Tuesday, April 3, 2007

My Favorite Child

This video documentary by Roger M. Richards is the story of Dwight Core Jr. and his family.

It is based on the home movie, "Think of Me First as a Person," which portrays the love a boy with Down syndrome shares with his four sisters, but also a heartache common to the era's disabled: leaving home for an institution. In December 2006, decades after filmmaker Dwight Core Sr. shot the first frame, the film won a special honor: one of only a handful of amateur movies accepted into the Library of Congress.

The little boy, Dwight Core, Jr., is now a tall, 47-year-old man who enjoys coloring and watching television in the living room of the Ocean View section of Norfolk, Virginia home he shares with one of his sisters, Cindy Klingler.

Part One

The film might all still be sitting in a dusty box somewhere if not for Dwight Sr.'s grandson, George Ingmire. Two years ago, he started rummaging through a tangle of film spools he inherited after his grandfather's death in 1995.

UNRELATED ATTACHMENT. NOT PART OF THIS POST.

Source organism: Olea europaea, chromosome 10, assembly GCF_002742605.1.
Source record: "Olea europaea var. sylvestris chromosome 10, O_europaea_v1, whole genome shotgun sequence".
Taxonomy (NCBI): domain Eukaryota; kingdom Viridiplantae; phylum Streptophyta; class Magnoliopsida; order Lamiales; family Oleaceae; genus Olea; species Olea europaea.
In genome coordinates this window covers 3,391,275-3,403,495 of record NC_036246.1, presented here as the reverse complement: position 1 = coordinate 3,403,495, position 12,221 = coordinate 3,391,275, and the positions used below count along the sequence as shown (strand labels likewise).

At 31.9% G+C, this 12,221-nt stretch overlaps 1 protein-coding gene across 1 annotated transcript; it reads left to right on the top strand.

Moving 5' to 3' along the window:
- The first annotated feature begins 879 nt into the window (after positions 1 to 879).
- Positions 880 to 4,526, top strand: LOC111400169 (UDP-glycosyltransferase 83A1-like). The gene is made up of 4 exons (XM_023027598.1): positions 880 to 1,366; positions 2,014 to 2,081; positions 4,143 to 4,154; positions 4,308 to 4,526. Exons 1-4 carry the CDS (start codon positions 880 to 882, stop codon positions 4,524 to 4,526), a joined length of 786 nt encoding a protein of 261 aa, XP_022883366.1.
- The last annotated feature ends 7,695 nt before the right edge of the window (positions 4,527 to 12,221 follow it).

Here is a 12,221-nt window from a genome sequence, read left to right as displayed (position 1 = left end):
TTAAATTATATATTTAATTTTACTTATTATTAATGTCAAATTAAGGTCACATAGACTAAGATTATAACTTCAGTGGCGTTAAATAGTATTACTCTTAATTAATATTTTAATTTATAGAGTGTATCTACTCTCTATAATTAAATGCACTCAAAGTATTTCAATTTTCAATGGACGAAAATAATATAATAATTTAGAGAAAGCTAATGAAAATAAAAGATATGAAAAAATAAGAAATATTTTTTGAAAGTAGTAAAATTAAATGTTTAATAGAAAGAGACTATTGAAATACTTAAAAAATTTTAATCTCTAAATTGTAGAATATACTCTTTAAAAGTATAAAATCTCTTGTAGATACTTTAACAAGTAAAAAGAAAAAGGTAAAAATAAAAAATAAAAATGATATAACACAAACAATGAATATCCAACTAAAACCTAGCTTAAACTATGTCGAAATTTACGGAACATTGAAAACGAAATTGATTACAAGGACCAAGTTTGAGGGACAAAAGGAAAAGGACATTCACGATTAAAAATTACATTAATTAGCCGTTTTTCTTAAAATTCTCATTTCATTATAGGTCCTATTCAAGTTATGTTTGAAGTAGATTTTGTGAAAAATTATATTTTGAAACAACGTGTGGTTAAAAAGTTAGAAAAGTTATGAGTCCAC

The 38-year-old filmmaker knew Dwight Sr. had shot some murder mysteries in the ' 50s and was hoping to find them for an annual home movie festival in New Orleans, where he now lives.

Instead, an unexpected audio tape caught his attention. On it, his grandfather's voice is telling a story. Trying to explain. Describing his son, Dwight Core Jr., Ingmire's uncle.

"D is small for his age but very strong," the narrator says. "His hair is sandy blond and cut short. His bright, almond-shaped blue eyes and tiny ears do not miss a thing."

Ingmire pulled film strips from the box, held them up to a lamp and soon found footage of a boy with a buzz haircut that seemed to go with his grandfather's audio tape. Then images of four other children: the sisters to the boy, one of them Ingmire's mother.

He began piecing the film and his grandfather's words together.

In the documentary 'My Favorite Child', Roger M. Richards brings the story of the Core family into the present.

Part Two

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